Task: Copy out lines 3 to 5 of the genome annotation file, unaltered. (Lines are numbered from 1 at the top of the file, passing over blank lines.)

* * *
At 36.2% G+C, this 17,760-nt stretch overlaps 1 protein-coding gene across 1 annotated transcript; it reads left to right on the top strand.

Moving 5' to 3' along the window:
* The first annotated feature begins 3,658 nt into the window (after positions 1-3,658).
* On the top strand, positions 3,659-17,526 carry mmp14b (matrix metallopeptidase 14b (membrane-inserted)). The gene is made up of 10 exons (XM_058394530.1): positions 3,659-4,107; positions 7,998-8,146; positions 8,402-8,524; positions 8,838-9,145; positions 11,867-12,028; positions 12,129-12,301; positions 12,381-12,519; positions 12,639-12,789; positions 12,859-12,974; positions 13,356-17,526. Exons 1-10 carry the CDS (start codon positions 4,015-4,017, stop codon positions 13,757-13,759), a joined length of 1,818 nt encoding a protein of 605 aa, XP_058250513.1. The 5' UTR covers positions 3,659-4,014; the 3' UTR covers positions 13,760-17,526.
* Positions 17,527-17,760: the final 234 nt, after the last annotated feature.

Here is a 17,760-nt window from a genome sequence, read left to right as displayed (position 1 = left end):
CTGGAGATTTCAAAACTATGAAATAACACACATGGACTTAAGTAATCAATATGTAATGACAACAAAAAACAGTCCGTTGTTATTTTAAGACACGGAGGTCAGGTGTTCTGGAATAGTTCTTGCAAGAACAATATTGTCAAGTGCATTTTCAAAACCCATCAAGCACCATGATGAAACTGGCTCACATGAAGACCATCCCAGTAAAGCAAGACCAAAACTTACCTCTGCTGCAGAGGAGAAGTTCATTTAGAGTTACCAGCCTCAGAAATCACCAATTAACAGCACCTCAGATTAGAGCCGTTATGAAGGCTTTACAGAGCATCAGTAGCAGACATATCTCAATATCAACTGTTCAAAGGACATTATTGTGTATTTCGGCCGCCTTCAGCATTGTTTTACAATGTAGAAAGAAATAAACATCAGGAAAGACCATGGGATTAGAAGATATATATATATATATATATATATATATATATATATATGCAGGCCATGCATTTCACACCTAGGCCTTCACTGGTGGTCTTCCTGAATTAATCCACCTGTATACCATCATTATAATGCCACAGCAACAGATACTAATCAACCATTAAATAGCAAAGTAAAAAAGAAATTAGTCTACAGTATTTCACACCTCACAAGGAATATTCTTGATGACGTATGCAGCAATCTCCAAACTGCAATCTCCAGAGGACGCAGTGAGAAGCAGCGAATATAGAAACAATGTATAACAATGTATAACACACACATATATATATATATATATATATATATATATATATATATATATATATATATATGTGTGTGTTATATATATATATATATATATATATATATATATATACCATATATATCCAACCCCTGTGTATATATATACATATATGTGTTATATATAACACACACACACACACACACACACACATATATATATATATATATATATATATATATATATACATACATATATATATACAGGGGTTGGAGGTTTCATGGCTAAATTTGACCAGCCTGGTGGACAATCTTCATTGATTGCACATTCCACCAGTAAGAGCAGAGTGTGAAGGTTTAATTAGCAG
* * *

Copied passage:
* The first annotated feature begins 3,658 nt into the window (after positions 1-3,658).
* On the top strand, positions 3,659-17,526 carry mmp14b (matrix metallopeptidase 14b (membrane-inserted)). The gene is made up of 10 exons (XM_058394530.1): positions 3,659-4,107; positions 7,998-8,146; positions 8,402-8,524; positions 8,838-9,145; positions 11,867-12,028; positions 12,129-12,301; positions 12,381-12,519; positions 12,639-12,789; positions 12,859-12,974; positions 13,356-17,526. Exons 1-10 carry the CDS (start codon positions 4,015-4,017, stop codon positions 13,757-13,759), a joined length of 1,818 nt encoding a protein of 605 aa, XP_058250513.1. The 5' UTR covers positions 3,659-4,014; the 3' UTR covers positions 13,760-17,526.
* Positions 17,527-17,760: the final 234 nt, after the last annotated feature.